Figure 3 https://www.analyticsvidhya.com/blog/2018/10/a-step-by-step-introduction-to-the-basic-object-detection-algorithms-part-1/

Coding up the of model

I followed tutorial from here. The tutorial used a dataset of blood cells. I replaced the dataset with my custom dataset of google earth photos. To get the data ready for the model I had to convert the bounding boxes from XML to CSV.

To do that I used pandas and python’s ElementTree module. And borrowed code from machine learning mastery and the export file linked in the tutorial.

df = pd.DataFrame(None, columns=['filename', 'tree_type', 'xmin', 'ymax', 'ymix', 'ymax'])list_dataframe = []folder = 'Custom_dataset\\Labels'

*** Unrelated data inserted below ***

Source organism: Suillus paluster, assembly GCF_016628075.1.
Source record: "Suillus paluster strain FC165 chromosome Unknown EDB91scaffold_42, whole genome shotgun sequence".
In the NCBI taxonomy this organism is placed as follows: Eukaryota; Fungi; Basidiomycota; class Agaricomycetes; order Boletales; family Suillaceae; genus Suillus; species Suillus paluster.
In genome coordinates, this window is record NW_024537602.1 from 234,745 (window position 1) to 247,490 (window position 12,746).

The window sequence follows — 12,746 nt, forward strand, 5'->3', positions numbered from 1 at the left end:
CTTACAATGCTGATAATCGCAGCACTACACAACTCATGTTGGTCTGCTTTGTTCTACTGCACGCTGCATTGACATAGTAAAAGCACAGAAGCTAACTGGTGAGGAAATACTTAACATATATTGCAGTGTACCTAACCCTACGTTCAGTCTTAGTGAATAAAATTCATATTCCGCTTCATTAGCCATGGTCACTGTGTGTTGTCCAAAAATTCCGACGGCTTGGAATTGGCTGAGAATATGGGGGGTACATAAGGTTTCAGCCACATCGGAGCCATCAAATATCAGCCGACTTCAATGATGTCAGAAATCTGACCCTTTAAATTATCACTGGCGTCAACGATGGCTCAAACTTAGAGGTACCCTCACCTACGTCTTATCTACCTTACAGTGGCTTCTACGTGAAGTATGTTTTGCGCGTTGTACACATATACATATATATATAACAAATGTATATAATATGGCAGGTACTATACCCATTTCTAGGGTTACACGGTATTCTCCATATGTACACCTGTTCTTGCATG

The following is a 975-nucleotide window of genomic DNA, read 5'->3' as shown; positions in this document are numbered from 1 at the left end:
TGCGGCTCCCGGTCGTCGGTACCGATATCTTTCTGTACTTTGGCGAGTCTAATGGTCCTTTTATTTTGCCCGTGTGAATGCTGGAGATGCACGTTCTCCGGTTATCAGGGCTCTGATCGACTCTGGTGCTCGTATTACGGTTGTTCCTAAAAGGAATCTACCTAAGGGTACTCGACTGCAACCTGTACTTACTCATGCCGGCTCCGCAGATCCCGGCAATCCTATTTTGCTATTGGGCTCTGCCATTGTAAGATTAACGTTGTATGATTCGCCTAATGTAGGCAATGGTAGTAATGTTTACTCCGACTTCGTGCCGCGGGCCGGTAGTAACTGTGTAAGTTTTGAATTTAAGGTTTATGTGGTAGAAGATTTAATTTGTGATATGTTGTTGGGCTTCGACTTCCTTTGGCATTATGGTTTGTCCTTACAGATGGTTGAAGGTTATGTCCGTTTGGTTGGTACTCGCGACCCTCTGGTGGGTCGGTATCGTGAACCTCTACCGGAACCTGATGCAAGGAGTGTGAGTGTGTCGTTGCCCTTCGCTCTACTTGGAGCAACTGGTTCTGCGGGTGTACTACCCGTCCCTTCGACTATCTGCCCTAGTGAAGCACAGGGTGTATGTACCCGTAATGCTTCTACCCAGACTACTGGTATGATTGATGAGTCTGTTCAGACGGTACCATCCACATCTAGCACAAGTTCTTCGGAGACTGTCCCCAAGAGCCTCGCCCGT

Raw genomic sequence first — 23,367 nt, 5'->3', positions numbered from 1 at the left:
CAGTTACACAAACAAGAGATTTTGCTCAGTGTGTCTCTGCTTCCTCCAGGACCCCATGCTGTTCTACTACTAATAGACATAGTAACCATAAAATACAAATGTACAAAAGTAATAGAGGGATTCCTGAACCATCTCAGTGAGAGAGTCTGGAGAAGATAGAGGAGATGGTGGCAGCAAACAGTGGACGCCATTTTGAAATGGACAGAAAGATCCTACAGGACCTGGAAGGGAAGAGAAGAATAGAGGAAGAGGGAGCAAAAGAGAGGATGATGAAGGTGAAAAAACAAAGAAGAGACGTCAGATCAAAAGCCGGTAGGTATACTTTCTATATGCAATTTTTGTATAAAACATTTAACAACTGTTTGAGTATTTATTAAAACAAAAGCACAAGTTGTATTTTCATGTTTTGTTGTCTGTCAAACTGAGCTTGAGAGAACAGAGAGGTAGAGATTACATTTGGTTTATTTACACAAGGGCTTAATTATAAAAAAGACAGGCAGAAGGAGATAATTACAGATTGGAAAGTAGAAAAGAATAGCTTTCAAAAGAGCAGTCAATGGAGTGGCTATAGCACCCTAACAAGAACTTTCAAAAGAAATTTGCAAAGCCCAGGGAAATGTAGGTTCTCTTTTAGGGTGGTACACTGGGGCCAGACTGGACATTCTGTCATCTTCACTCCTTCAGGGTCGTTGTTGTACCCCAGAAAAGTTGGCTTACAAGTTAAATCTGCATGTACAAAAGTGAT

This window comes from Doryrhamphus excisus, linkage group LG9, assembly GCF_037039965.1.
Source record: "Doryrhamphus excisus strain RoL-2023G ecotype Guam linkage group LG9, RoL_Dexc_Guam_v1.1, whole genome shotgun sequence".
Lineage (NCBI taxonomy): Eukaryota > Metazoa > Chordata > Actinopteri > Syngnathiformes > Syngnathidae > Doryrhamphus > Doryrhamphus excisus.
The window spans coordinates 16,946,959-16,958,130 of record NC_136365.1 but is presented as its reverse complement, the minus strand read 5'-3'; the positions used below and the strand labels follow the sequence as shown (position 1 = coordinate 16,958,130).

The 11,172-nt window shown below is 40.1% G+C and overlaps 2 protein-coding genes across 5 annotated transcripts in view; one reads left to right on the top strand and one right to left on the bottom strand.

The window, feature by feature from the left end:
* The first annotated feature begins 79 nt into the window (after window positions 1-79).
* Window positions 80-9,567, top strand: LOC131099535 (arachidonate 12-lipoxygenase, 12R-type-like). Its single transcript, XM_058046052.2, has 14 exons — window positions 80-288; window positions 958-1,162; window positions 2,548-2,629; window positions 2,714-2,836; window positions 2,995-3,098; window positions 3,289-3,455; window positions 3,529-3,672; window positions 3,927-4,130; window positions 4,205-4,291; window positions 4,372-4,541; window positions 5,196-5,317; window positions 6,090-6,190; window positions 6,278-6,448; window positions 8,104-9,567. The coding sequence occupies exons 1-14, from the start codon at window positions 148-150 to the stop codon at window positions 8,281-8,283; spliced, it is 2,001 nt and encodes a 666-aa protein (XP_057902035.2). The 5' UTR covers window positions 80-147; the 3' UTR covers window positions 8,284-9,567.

This section sets up the variables to be used for the loop. An empty dataframe is set up with the name of the filenames, class and the bounding boxes. The path of folder containing the images are saved in the folder variable.

for file in os.listdir(folder):  path = 'Custom_dataset\Labels\\'  file = path + file  print(file)

The start of the for loop starts by listing the files in the folder. Then the file path then printed by combining the folder path and name of the file. This is done as a normal for loop without os.listdir did not work on my laptop.

filename = re.sub('Custom_dataset\\\Labels', "", file)filename = filename.replace("\\", "")filename = filename.replace(".xml", ".png")